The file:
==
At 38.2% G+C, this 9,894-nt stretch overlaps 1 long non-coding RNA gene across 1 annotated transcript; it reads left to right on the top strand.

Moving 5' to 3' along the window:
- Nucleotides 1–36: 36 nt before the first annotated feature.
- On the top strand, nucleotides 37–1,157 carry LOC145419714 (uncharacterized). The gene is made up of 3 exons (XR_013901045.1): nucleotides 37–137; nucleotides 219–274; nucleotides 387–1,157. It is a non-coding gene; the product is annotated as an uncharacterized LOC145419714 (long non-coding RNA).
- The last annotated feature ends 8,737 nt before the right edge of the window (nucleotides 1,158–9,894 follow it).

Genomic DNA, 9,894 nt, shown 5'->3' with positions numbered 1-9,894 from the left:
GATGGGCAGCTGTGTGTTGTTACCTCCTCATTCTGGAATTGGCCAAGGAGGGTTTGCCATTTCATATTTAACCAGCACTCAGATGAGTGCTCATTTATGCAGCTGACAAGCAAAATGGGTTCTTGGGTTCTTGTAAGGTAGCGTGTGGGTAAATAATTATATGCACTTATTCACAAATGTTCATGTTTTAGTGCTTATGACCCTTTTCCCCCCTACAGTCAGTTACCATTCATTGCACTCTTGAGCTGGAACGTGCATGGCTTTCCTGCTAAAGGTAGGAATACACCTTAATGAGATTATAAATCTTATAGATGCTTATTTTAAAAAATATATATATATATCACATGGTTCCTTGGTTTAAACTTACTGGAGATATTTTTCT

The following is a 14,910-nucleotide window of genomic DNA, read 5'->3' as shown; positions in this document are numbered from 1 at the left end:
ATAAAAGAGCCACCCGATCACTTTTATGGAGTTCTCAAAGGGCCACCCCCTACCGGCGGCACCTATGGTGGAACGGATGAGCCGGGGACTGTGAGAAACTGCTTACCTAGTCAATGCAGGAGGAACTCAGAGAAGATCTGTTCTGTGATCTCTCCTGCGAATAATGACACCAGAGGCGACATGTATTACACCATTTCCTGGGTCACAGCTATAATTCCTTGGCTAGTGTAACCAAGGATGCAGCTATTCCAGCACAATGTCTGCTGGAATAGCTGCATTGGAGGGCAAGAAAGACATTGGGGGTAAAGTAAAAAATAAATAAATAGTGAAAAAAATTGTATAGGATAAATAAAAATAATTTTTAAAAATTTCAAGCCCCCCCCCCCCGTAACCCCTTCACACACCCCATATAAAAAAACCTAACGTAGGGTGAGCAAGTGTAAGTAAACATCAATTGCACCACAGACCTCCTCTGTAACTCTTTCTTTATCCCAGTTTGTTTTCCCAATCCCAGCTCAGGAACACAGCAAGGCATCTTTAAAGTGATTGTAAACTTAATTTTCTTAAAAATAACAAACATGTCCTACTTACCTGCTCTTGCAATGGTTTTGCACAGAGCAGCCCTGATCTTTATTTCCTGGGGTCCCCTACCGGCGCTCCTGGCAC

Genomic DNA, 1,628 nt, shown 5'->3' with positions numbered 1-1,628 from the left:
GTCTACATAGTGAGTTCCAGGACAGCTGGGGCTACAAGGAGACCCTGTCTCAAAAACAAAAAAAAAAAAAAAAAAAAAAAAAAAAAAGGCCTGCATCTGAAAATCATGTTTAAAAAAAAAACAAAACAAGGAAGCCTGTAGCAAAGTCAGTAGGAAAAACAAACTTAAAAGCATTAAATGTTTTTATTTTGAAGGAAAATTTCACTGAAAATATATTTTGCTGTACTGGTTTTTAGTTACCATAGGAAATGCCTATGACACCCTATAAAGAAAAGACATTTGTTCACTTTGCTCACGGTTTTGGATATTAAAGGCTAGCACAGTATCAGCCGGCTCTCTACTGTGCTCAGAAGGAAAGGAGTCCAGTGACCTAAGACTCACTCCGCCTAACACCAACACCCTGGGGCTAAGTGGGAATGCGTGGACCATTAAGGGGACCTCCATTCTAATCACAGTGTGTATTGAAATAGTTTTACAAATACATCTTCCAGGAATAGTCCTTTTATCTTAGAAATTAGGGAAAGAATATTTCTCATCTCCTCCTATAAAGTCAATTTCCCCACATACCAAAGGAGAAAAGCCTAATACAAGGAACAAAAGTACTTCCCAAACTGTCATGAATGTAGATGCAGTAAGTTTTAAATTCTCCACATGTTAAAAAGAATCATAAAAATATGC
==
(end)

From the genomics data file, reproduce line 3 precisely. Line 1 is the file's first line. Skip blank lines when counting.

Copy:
- Nucleotides 1–36: 36 nt before the first annotated feature.